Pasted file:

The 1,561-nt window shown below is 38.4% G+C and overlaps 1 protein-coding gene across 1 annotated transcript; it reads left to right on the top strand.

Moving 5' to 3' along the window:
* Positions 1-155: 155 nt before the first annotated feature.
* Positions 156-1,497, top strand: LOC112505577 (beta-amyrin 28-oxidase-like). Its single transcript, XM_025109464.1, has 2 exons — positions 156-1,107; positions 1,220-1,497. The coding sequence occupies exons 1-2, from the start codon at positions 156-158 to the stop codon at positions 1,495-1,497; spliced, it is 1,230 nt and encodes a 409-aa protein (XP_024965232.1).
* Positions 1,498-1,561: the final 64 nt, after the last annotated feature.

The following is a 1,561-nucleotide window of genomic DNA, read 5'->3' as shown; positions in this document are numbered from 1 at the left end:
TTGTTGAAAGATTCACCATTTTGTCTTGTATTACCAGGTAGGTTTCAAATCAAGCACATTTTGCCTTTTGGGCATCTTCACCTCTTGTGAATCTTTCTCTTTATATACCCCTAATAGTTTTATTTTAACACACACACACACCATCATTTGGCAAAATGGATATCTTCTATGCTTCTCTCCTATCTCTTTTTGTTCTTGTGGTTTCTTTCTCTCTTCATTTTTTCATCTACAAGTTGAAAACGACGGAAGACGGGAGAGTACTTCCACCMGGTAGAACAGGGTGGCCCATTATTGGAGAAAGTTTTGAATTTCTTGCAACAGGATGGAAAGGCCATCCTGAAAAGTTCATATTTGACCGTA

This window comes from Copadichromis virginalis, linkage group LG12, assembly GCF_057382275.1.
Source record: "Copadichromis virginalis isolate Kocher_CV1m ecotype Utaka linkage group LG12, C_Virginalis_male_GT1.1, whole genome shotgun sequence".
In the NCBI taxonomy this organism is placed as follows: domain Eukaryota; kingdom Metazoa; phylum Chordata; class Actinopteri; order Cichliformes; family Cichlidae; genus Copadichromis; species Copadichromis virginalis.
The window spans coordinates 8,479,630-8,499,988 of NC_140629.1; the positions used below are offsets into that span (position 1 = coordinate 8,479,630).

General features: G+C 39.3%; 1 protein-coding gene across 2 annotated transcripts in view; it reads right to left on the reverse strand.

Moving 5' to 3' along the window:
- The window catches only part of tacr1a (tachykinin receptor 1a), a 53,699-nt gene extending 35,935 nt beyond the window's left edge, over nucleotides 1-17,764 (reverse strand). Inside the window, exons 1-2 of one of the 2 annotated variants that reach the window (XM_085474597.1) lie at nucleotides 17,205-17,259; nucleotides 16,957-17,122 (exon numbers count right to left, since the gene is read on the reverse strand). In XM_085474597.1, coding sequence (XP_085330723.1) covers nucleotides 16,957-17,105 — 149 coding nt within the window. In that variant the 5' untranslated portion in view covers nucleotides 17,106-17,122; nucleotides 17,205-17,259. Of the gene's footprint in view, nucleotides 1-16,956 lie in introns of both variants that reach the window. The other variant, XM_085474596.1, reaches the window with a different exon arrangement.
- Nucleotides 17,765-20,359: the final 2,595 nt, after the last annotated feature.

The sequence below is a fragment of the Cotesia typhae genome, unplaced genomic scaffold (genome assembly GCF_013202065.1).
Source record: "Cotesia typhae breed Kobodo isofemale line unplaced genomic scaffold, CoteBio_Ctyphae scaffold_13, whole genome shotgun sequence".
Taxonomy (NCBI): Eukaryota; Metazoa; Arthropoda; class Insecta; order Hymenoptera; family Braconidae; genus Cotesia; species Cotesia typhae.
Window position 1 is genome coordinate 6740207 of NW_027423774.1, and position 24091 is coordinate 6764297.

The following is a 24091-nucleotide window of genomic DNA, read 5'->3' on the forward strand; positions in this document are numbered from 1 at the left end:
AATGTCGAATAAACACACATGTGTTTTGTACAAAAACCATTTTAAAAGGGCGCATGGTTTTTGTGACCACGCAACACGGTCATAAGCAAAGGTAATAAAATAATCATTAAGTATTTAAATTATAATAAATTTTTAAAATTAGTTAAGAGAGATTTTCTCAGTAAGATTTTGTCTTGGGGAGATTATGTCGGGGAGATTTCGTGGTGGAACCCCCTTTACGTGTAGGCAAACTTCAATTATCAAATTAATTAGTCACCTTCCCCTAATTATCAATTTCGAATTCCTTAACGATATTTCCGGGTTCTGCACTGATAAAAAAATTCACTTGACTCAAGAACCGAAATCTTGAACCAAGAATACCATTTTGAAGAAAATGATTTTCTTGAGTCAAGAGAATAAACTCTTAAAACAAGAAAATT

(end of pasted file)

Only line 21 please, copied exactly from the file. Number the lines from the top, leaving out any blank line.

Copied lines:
AATGTCGAATAAACACACATGTGTTTTGTACAAAAACCATTTTAAAAGGGCGCATGGTTTTTGTGACCACGCAACACGGTCATAAGCAAAGGTAATAAAATAATCATTAAGTATTTAAATTATAATAAATTTTTAAAATTAGTTAAGAGAGATTTTCTCAGTAAGATTTTGTCTTGGGGAGATTATGTCGGGGAGATTTCGTGGTGGAACCCCCTTTACGTGTAGGCAAACTTCAATTATCAAATTAATTAGTCACCTTCCCCTAATTATCAATTTCGAATTCCTTAACGATATTTCCGGGTTCTGCACTGATAAAAAAATTCACTTGACTCAAGAACCGAAATCTTGAACCAAGAATACCATTTTGAAGAAAATGATTTTCTTGAGTCAAGAGAATAAACTCTTAAAACAAGAAAATT